Dally elucidates new album ‘Vagrant Vista’
By CJ Sommerfeld, Staff Writer
“It is not as if you really write ten songs in a day, rather it is as if you have been writing thousands of songs your whole life” – Paul Dally
Last week I wrote a piece about Paul Dally in an attempt to uncover the evolution of his sound. Endless adjectives can be used to describe such, as with new album—Vagrant Vista—which came out on November 13. The Other Press grasped an email interview with Dally to lay bare the content of the album.
Other Press: How did the title of your album, Vagrant Vista, come to be? What does its cover art represent?
Paul Dally: “I am attracted to different words and images from time to time and I take notes regularly. Storytelling is kind of like collecting. While driving, I lookout for roadside crosses. Sometimes they are expressly religious and other times they are like folk art installations, an homage in any case. The role of the cross in American ritual is vast and divergent. Theresa Escobedo illustrated the cover. I had seen some illustrations online that she had done in blue ballpoint pen on handkerchiefs. I like how her illustration on the cover functions as a simple, beautiful image without obvious semiotic intention. While relating to the song “Roadside Crosses,”one doesn’t really know what to make of the cover until they listen. In that respect, the cover represents a human question that is further explored on the album in song.”
OP: What adjectives would you use to describe this album’s sound?
PD: “Ultramarine, melancholy, pretty, greasy, lush, notched, gliding… ”
OP: What has contributed to the evolution of your sound from your earlier days till present?
OP: What is “hitting the jackpot” a metaphor for in the track “Jackpot”?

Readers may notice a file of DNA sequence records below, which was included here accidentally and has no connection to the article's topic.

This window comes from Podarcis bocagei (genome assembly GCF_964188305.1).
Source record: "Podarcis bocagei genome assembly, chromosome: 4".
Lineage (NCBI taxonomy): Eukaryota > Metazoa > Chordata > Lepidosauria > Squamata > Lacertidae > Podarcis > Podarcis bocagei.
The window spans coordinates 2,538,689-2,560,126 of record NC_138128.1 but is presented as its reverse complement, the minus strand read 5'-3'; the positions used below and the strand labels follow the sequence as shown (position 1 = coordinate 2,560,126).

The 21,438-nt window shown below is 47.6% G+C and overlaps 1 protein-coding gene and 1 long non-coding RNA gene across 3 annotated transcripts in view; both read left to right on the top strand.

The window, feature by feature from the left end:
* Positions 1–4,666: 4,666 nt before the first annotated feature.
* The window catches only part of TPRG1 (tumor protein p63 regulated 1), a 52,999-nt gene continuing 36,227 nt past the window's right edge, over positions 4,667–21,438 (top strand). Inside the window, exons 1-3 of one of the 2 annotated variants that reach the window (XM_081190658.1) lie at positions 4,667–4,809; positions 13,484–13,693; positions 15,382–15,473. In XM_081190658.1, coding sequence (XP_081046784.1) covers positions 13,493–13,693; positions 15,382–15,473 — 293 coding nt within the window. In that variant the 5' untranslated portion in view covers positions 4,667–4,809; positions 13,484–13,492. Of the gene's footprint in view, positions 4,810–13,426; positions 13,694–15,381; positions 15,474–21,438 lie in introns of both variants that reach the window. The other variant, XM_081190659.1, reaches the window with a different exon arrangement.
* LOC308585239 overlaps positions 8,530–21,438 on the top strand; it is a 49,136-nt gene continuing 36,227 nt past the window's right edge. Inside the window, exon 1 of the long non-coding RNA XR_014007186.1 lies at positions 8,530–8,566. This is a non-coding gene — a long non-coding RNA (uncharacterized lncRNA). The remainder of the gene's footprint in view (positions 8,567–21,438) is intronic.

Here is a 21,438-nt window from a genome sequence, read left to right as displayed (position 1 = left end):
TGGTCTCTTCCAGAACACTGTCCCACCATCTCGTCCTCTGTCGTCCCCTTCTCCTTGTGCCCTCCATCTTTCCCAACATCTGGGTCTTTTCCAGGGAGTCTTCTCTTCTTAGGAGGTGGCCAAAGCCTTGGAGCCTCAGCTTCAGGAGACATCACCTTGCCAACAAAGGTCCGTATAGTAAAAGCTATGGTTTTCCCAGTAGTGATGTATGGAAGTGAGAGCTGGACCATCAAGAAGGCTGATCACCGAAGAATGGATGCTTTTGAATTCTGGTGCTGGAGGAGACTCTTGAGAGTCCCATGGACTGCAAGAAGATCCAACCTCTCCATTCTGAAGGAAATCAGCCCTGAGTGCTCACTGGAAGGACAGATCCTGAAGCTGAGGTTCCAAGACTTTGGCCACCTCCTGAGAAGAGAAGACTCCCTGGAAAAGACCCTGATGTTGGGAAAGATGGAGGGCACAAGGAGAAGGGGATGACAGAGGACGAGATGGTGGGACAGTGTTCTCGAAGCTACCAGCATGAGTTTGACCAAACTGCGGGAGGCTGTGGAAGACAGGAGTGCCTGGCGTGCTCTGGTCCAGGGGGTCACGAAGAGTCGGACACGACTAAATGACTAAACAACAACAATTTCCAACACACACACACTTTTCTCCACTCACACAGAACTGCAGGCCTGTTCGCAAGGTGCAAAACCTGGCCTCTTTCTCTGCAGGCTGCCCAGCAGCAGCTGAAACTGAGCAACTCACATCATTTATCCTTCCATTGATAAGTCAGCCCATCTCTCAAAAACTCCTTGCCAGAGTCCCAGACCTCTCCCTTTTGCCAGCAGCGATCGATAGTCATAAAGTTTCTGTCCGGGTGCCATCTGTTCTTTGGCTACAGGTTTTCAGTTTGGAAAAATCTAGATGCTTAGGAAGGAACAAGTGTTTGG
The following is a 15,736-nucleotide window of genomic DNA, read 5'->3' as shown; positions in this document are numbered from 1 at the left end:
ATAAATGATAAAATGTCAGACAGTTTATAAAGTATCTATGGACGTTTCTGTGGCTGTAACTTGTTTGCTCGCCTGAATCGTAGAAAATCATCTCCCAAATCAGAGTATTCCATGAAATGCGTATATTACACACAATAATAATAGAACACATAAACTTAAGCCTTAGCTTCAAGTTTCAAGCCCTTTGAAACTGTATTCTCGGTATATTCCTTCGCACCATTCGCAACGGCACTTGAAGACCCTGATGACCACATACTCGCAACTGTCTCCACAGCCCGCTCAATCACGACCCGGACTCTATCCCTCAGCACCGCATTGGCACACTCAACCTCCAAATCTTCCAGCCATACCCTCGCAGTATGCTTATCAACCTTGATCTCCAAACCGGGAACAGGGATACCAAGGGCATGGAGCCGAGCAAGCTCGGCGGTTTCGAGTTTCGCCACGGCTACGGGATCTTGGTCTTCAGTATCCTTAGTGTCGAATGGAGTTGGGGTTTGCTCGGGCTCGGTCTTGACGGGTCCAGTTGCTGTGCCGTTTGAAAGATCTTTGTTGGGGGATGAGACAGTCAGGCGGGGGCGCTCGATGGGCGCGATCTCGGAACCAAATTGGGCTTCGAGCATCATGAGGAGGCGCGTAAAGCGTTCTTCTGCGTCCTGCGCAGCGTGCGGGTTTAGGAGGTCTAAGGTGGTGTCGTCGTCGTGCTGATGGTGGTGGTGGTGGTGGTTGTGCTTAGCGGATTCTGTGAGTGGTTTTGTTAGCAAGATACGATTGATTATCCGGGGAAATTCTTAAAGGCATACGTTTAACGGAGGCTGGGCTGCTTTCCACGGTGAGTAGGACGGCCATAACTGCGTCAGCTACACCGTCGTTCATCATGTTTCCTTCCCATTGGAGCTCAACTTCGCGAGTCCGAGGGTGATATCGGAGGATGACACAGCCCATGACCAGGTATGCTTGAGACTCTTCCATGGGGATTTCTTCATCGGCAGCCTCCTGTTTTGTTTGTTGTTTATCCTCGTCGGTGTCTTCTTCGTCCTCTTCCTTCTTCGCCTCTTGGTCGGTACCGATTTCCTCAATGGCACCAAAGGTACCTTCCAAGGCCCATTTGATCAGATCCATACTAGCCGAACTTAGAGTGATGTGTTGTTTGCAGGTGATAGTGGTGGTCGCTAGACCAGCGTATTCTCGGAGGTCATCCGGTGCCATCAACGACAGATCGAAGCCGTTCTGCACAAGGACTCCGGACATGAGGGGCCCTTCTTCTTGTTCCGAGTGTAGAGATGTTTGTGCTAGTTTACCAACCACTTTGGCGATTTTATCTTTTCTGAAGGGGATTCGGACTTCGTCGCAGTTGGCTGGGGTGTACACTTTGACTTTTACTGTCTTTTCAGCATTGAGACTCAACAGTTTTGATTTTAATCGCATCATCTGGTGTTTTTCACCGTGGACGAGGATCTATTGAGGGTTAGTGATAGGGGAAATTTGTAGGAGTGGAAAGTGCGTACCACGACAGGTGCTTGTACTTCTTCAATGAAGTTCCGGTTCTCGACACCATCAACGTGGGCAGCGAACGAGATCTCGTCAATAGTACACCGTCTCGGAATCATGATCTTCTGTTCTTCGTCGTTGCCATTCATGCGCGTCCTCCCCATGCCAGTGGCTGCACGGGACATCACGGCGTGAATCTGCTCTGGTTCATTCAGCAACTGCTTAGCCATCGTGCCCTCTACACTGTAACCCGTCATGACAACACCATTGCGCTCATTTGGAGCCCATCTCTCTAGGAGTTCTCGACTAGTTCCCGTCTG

PD: “‘Jackpot’ is a song about a character who genuinely wants to be very wealthy without having to earn it, supposedly, just to experience what that feels like. Whether they determine this is a worthwhile pursuit or desire is up to the listener. So, in this sense, it is a satire of the seemingly ubiquitous pursuit of capital in the name of survival, when we all know that Joe Blow is more thrilled by decadence than homeostasis. Perhaps it is ultimately a query into sources of persuasion.”
OP: In your Vagrant Vista essay, you briefly touched on the passing of John Prine and how he had influenced two of the songs on your new album. Would you be able to elaborate on that?
PD: “The morning after John Prine died, I felt as if I was consumed by his spirit, not in a biblical sense, but rather a selfish distortion benefitting the generation of work. Sometimes songs will just come to you. It is not as if you really write ten songs in a day, rather it is as if you have been writing thousands of songs your whole life and sometimes there is a traffic jam when they arrive. John Prine’s songs are beautiful and smart. His linguistic diversity enriches the truth and impact of a given sensation or story. ‘Kimmy Rolla’ and ‘Rest & Relaxation’were both written, for the most part, on April 8.”
OP: Who are some of your musical inspirations? Who do you listen to on your own time?
PD: “I listen to a lot of old country and top 40 radio, otherwise it is Lucinda Williams and Nina Simone.”
OP: Lastly, I’m so interested in “Skin,” can you elaborate a bit about where the song came from?
PD: “‘Skin’ is an old song. The earliest I could find it in my emails was 2008, but I might have written it before then by hand. ‘Skin’ began with the image of blood brothers, a ritual in which two friends prick or cut themselves and mix their blood. I think there is something to be found in middle-of-the-road, gruesome innocence. From this beginning the song explores the fears related to innocence, or loss of innocence, and the gruesomeness of reality. Furthermore, how the experiences of our youth, the ways we’ve been cut, and the time we have shared, impact our experiences throughout life. At the time, I had recently moved to New York from an island in the Puget Sound and didn’t feel a sense of home. I later came to realize that I probably never would feel at home in that way again; I hadn’t lost a sense of home, rather a sense of youth.”
Dally’s above words add refinement to his already intricate new tunes. Why not give ear to how these thoughts have manifested into melodies by having a listen for yourself?